Traditional vs Roth 401k?

Now - no matter how much I google, I always see that ROTH 401k is better. Everyone I talk to advises that ROTH 401k is the way to go because you don't pay taxes when you are old. 

But which one is truly the best?

Is it better to have a traditional 401k for individuals making 100k+ so our taxable income is lower? Take the extra savings on your income and invest it on your own on stock/crypto? Or just extra cash on hand?

Or it better to have a roth 401k and so pay it all upfront now and not to worry later? 

We don't know how the tax brackets will be 30-40 years from now, so is it worth taking the risk? Or should be go half/half in both roth and traditional 401k?


Thoughts? How do you guys see this situation? How do you invest?

 

Here's a good report Vanguard wrote about this issue:

http://mmmadvisory.com/wp-content/uploads/2018/08/A-BETR-Approach-to-Ro…

It'll depend on your life's situations, but splitting it up 50/50 is probably the best approach barring some situation when you know your tax rate will be different (going to grad school for example).

Quant (ˈkwänt) n: An expert, someone who knows more and more about less and less until they know everything about nothing.
 

Most posters here are fairly early in their careers and are targeting an amount of wealth that will (hopefully) lead to higher income in their retirement years than they have now. 

If you look at tax rates now vs. the past few decades, it seems difficult to expect rates to go materially lower overall.

If you expect some years with little or no income (like business school, or possibly entrepreneurship) traditional is attractive in that you can roll over to Roth in those lower income years. 

Overall I think a higher Roth allocation makes sense for most young professionals. 

 

Depends on your age / current income / projected retirement lifestyle. For most on this site, with a younger and high income tilt, I think the majority will be better suited with Roth. Given debt increases and whatnot... I think it's fairly safe to say taxes won't be going down in our lifetimes. 

 

Most employer matches and contributions are done into traditional 401ks so I do 100% of my personal contributions into Roth and then let the company contributions be the balancing towards the traditional.

 

I could be wrong, but I think all employer contributions are into traditional without exception, but that may have since changed as of a few years ago.

Quant (ˈkwänt) n: An expert, someone who knows more and more about less and less until they know everything about nothing.
 

Reason I made this post is because I don't know if I am misunderstanding anything.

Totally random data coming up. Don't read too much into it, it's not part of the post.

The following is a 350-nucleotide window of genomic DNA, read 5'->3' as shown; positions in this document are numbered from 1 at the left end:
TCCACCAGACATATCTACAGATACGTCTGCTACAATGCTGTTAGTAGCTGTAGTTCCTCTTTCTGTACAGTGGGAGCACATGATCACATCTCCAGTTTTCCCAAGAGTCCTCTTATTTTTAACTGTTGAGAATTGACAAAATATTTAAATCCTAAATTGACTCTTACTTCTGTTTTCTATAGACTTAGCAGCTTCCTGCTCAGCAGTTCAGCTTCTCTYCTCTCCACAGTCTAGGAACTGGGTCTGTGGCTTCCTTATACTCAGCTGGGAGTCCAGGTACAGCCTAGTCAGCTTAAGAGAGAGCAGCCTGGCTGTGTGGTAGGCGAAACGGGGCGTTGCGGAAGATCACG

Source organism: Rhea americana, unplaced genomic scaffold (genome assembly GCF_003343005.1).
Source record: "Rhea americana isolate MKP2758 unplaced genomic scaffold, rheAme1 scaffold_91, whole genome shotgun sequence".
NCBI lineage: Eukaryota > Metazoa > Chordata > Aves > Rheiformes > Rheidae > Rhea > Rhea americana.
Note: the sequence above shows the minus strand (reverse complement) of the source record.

I have always been closer to Roth - but now looking into traditional. Not because I want "extra" cash in my hand now with traditional 401K. More so because the money I would save from my taxable income going down, I can increase my contribution towards my 401K - or even look to invest it on my end in a separate IRA or individual brokerage account. 

After doing the math, at the current stage - I am looking at close to $300 extra in cash every month - $3,600 for the year. Would it be wrong to assume that this $3,600 + every year savings re-invested in a 401k/other investments would go a long way? (Assuming I put it in S&P 500 and 8% annual return compounded annually?). Assuming filing status change from single to married/jointly - in my case, I would be saving 195k in taxes by doing this (I assumed same salary with 2.5% increase every year). Employer match + my contributions, came out to nearly 850k in difference if I do Traditional vs Roth. If I go aggressive even when I retire and start taking withdrawals, the traditional 401k with higher balance will be compounding more $$ annually. 

Am I missing something or not calculating correctly? (Also assumed that tax brackets stay the same since we don't know the future). 

 

Yes this is wrong. Putting money in Roth effectively puts more money in tax advantaged accounts since it is already after tax (i.e. 10k in a traditional 401k hasn't gone through taxes yet whereas 10k in Roth has, so you're effectively investing 10k + the amount taxed).  Example:

You invest 10k in traditional and 10k in Roth and tax bracket is 25% both today and in retirement. Let's say you 5x. In scenario 1, the 10k in traditional goes to 50k PLUS the 2500 of tax savings goes to 12.5k. At a 25% tax rate, the 50k in traditional is worth 37.5k and the 10k of gain on your taxable account let's say there's 20% LT cap gains, then your 12.5k is worth 10.5k, so you're looking at 48k net of taxes from the traditional investing. In the Roth, your 10k went to 50k and that's all tax free, so in this example you're better off with Roth

 
Username_TBU

Yes this is wrong. Putting money in Roth effectively puts more money in tax advantaged accounts since it is already after tax (i.e. 10k in a traditional 401k hasn't gone through taxes yet whereas 10k in Roth has, so you're effectively investing 10k + the amount taxed).  Example:

You invest 10k in traditional and 10k in Roth and tax bracket is 25% both today and in retirement. Let's say you 5x. In scenario 1, the 10k in traditional goes to 50k PLUS the 2500 of tax savings goes to 12.5k. At a 25% tax rate, the 50k in traditional is worth 37.5k and the 10k of gain on your taxable account let's say there's 20% LT cap gains, then your 12.5k is worth 10.5k, so you're looking at 48k net of taxes from the traditional investing. In the Roth, your 10k went to 50k and that's all tax free, so in this example you're better off with Roth